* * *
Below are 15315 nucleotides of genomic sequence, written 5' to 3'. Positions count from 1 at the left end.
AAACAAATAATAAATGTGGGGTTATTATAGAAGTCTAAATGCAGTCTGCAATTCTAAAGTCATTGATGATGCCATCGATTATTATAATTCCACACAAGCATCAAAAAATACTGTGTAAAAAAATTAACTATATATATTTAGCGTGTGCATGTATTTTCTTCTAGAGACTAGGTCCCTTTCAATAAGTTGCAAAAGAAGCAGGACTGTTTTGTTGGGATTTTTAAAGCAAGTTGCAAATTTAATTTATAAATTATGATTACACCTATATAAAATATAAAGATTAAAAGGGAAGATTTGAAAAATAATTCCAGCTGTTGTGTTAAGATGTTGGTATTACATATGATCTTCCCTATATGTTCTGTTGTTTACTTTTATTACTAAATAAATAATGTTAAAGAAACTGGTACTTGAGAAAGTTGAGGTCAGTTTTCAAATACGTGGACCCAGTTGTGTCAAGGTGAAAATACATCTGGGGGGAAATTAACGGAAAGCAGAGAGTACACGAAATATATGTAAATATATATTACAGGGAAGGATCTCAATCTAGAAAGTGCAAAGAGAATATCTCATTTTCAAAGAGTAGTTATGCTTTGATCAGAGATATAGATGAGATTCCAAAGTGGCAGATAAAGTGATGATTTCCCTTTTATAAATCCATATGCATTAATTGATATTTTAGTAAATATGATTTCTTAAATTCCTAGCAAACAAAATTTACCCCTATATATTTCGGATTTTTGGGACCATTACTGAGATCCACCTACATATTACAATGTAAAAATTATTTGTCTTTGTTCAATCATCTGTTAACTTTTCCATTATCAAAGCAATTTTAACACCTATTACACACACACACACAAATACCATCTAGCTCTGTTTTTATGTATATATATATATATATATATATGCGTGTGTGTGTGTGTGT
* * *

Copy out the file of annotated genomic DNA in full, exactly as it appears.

Below are 15315 nucleotides of genomic sequence, written 5' to 3'. Positions count from 1 at the left end.
AAACAAATAATAAATGTGGGGTTATTATAGAAGTCTAAATGCAGTCTGCAATTCTAAAGTCATTGATGATGCCATCGATTATTATAATTCCACACAAGCATCAAAAAATACTGTGTAAAAAAATTAACTATATATATTTAGCGTGTGCATGTATTTTCTTCTAGAGACTAGGTCCCTTTCAATAAGTTGCAAAAGAAGCAGGACTGTTTTGTTGGGATTTTTAAAGCAAGTTGCAAATTTAATTTATAAATTATGATTACACCTATATAAAATATAAAGATTAAAAGGGAAGATTTGAAAAATAATTCCAGCTGTTGTGTTAAGATGTTGGTATTACATATGATCTTCCCTATATGTTCTGTTGTTTACTTTTATTACTAAATAAATAATGTTAAAGAAACTGGTACTTGAGAAAGTTGAGGTCAGTTTTCAAATACGTGGACCCAGTTGTGTCAAGGTGAAAATACATCTGGGGGGAAATTAACGGAAAGCAGAGAGTACACGAAATATATGTAAATATATATTACAGGGAAGGATCTCAATCTAGAAAGTGCAAAGAGAATATCTCATTTTCAAAGAGTAGTTATGCTTTGATCAGAGATATAGATGAGATTCCAAAGTGGCAGATAAAGTGATGATTTCCCTTTTATAAATCCATATGCATTAATTGATATTTTAGTAAATATGATTTCTTAAATTCCTAGCAAACAAAATTTACCCCTATATATTTCGGATTTTTGGGACCATTACTGAGATCCACCTACATATTACAATGTAAAAATTATTTGTCTTTGTTCAATCATCTGTTAACTTTTCCATTATCAAAGCAATTTTAACACCTATTACACACACACACACAAATACCATCTAGCTCTGTTTTTATGTATATATATATATATATATATATGCGTGTGTGTGTGTGTGT